[linux-lvm] Reserve space for specific thin logical volumes
zkabelac at redhat.com
Tue Sep 12 23:11:39 UTC 2017
Dne 13.9.2017 v 00:55 Gionatan Danti napsal(a):
> Il 13-09-2017 00:41 Zdenek Kabelac ha scritto:
>> There are maybe few worthy comments - XFS is great on stanadar big
>> volumes, but there used to be some hidden details when used on thinly
>> provisioned volumes on older RHEL (7.0, 7.1)
>> So now it depend how old distro you use (I'd probably highly recommend
>> upgrade to RH7.4 if you are on RHEL based distro)
>> Basically 'XFS' does not have similar 'remount-ro' on error behavior
>> which 'extX' provides - but now XFS knows how to shutdown itself when
>> meta/data updates starts to fail - although you may need to tune some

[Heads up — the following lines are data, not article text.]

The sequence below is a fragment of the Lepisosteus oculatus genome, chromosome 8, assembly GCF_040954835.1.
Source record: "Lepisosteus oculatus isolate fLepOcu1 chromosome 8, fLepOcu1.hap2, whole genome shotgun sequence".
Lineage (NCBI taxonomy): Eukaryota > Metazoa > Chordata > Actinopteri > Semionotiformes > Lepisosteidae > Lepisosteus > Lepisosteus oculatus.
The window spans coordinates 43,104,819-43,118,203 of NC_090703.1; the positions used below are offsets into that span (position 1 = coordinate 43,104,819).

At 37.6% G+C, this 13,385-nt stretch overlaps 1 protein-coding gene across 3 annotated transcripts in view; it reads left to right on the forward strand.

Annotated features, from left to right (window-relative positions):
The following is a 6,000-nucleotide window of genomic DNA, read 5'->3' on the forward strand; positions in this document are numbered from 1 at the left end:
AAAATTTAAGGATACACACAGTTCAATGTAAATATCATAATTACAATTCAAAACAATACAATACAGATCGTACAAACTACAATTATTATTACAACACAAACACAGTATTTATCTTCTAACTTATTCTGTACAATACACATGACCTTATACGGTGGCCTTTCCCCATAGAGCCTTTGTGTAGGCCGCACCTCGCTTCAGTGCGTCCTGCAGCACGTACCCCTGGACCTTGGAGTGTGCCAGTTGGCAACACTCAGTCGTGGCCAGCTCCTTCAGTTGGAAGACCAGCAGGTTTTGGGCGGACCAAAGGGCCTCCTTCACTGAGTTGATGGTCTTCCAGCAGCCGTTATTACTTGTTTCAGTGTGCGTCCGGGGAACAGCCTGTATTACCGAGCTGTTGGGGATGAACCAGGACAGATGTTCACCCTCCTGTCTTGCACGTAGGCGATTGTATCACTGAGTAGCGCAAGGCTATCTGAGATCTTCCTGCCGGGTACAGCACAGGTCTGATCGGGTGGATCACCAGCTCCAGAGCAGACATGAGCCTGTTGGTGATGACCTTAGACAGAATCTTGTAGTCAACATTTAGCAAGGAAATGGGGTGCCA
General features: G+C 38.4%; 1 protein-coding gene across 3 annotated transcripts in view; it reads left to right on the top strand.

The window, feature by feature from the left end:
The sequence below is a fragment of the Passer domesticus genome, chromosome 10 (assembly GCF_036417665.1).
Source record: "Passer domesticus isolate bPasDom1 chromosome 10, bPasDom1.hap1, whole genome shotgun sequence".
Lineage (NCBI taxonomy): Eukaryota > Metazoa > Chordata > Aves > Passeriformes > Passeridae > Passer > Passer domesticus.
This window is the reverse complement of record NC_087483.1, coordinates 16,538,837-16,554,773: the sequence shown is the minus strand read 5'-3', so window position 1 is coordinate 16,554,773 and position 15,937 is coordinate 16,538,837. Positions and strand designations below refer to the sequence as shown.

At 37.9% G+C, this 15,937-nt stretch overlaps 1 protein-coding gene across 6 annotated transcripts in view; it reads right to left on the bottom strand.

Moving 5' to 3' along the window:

>> 'sysfs' params to get 'ideal' behavior.
> True, with a catch: with the default data=ordered option, even ext4 does *not*
> remount read only when data writeout fails. You need to use both
> "errors=remount-ro" and "data=journal" which basically nobody uses.
>> Personally for smaller sized thin volumes I'd prefer 'ext4' over XFS -
>> unless you demand some specific XFS feature...
> Thanks for the input. So, do you run your ext4 filesystem with data=journal?
> How they behave performane-wise?
As said data=journal is big performance killer (especially on SSD)
Personally I prefer early 'shutdown' in case the situation becomes critical
(i.e. 95% fullness because some process gets crazy)
But you can write any advanced scripting logic to suit best your needs -
i.e. replace all thins on thin-pool with 'error' target....
(which is as simple as using 'dmsetup remove --force'.... - this will
make all future read/writes giving you i/o errors....)
Simply do all in user-space early enough before thin-pool can ever get NEAR t
being 100% full - reaction is really quick - and you have at least 60seconds
to solve the problem in worst case.....
More information about the linux-lvm